Andre Voget said ...

We also develop our software programs on Mac OS X using Parallels Desktop. It's great to make backup images of the whole development setup.

Jose Crespo said ...

Me too. I have a MacBook 2Gb. I don't use BootCamp. With Parallels I can run Delphi, VisualStudio, SQLServer,Firebird. My VM is congigured with 700MB. Untin my MacBook, I had two computers. Always a mac for enjoy and photos (since 1986 ... not the same of course, but I have all of them) and a PC for development in Delphi and VisualStudio.

Rob Uttley said ...

My situation/setup is similar to Jose Crespo's (above).... 2Gb MacBook Pro (last summer's model, unfortunately, so it's Core Duo not Core 2 Duo).

When I'm in the office it's plugged into an apple keyboard, mouse and 21" Cinema display, the laptop on a griffin stand and the laptop screen being a good place to leave and browser windows open whilst I'm working on the big screen.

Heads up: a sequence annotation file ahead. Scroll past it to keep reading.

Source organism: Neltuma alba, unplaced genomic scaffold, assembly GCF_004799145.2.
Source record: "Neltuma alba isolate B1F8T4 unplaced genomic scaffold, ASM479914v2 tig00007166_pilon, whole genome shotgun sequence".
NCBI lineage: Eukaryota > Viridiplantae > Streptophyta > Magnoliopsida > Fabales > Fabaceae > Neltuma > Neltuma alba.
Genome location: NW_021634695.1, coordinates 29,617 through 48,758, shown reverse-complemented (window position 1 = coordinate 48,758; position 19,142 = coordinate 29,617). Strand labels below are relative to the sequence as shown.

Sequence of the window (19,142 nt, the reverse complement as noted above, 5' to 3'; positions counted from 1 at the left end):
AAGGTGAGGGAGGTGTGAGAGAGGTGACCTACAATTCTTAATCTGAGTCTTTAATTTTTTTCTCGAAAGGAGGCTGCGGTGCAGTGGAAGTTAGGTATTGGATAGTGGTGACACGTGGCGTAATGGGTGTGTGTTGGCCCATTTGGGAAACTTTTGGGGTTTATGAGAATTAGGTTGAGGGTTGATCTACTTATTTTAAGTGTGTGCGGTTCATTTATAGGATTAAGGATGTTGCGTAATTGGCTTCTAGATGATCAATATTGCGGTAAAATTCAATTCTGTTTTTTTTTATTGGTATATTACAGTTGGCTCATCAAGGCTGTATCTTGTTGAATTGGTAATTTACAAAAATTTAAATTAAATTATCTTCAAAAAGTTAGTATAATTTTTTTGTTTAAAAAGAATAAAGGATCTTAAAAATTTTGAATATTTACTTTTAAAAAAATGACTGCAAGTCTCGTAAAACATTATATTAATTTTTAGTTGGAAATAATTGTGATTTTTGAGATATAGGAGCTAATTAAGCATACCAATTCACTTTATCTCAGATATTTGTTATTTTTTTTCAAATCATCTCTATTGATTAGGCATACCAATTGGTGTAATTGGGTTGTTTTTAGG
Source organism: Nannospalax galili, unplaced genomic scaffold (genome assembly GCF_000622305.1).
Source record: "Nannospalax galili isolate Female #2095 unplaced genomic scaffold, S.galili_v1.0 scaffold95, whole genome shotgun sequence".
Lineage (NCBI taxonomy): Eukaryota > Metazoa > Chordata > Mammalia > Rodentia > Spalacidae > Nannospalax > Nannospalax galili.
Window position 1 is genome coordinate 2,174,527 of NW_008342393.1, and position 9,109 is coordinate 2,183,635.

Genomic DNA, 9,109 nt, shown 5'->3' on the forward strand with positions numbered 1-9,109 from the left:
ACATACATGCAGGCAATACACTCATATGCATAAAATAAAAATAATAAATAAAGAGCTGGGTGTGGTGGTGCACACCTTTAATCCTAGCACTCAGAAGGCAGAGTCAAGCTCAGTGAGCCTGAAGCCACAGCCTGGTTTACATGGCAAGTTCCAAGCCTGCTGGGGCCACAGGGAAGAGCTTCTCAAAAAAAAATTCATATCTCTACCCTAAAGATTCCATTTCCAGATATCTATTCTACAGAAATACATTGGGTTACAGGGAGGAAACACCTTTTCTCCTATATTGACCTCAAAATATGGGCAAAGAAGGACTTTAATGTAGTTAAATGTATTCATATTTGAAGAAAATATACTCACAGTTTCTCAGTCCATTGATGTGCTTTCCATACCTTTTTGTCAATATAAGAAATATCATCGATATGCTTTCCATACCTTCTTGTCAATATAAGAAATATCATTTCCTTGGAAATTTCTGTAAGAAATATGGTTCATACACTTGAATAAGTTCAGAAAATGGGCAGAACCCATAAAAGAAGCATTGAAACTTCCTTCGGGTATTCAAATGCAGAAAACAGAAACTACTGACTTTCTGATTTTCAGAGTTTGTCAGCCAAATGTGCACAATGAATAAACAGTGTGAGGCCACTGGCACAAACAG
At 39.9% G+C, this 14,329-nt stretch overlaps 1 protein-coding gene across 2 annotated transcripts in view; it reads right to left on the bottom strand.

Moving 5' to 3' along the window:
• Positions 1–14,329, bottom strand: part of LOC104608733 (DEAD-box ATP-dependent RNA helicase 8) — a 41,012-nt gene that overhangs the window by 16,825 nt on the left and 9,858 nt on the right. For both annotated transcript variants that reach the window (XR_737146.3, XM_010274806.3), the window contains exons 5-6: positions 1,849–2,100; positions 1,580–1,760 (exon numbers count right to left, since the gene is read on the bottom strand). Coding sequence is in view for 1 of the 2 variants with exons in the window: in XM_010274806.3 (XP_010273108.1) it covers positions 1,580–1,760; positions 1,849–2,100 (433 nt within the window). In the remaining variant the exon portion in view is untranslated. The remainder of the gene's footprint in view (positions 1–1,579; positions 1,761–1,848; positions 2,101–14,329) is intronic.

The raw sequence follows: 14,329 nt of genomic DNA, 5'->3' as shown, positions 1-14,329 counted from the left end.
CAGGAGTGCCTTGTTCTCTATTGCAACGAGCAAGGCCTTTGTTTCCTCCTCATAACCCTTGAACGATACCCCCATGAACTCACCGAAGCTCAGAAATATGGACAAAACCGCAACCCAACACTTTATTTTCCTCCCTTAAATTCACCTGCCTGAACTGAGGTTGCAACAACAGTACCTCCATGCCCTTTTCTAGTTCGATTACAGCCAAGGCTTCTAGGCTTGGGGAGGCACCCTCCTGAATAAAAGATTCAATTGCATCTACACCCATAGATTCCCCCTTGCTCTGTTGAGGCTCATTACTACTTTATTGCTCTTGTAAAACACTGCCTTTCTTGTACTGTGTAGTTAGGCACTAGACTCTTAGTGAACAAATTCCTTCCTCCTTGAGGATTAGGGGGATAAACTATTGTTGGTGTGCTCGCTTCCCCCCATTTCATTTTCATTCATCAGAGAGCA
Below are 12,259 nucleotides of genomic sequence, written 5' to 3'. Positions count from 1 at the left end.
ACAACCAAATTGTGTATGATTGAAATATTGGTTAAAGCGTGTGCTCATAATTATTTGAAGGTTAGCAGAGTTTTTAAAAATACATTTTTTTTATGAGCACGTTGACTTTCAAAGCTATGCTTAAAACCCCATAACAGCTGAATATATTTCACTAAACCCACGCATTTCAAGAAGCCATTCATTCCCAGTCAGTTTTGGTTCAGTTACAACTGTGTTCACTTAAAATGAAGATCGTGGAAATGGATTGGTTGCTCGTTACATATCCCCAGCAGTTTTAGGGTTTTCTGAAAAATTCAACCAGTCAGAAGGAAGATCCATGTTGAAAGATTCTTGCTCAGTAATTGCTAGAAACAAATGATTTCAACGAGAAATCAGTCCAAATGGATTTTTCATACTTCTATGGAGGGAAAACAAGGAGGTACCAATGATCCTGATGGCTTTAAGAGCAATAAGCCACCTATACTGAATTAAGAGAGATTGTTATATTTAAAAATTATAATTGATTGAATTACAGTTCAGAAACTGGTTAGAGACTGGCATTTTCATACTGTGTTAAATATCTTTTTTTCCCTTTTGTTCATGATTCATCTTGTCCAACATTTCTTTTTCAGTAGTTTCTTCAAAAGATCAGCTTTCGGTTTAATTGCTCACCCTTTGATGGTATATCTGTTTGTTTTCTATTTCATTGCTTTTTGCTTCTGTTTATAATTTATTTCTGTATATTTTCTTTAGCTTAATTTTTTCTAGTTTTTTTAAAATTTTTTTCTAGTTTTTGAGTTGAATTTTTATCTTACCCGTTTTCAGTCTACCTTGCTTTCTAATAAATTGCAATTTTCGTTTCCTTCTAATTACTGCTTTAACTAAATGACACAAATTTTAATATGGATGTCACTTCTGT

I use Parallels (v2, build 3214) with a 15Gb virtual machine that include Delphi 7, SQL Server Express, Interbase, Office and chunks of VS2005, all running under XP Pro SP2. The Parallels system has about 700Mb of ram assigned to it, and configured so that it appears on my network as a machine in it's own right, alongside the Mac and various test machines (both real and virtual). I don't make use of coherence etc - I find it less confusing when developing to have the PC window taking almost all of the display space anyway.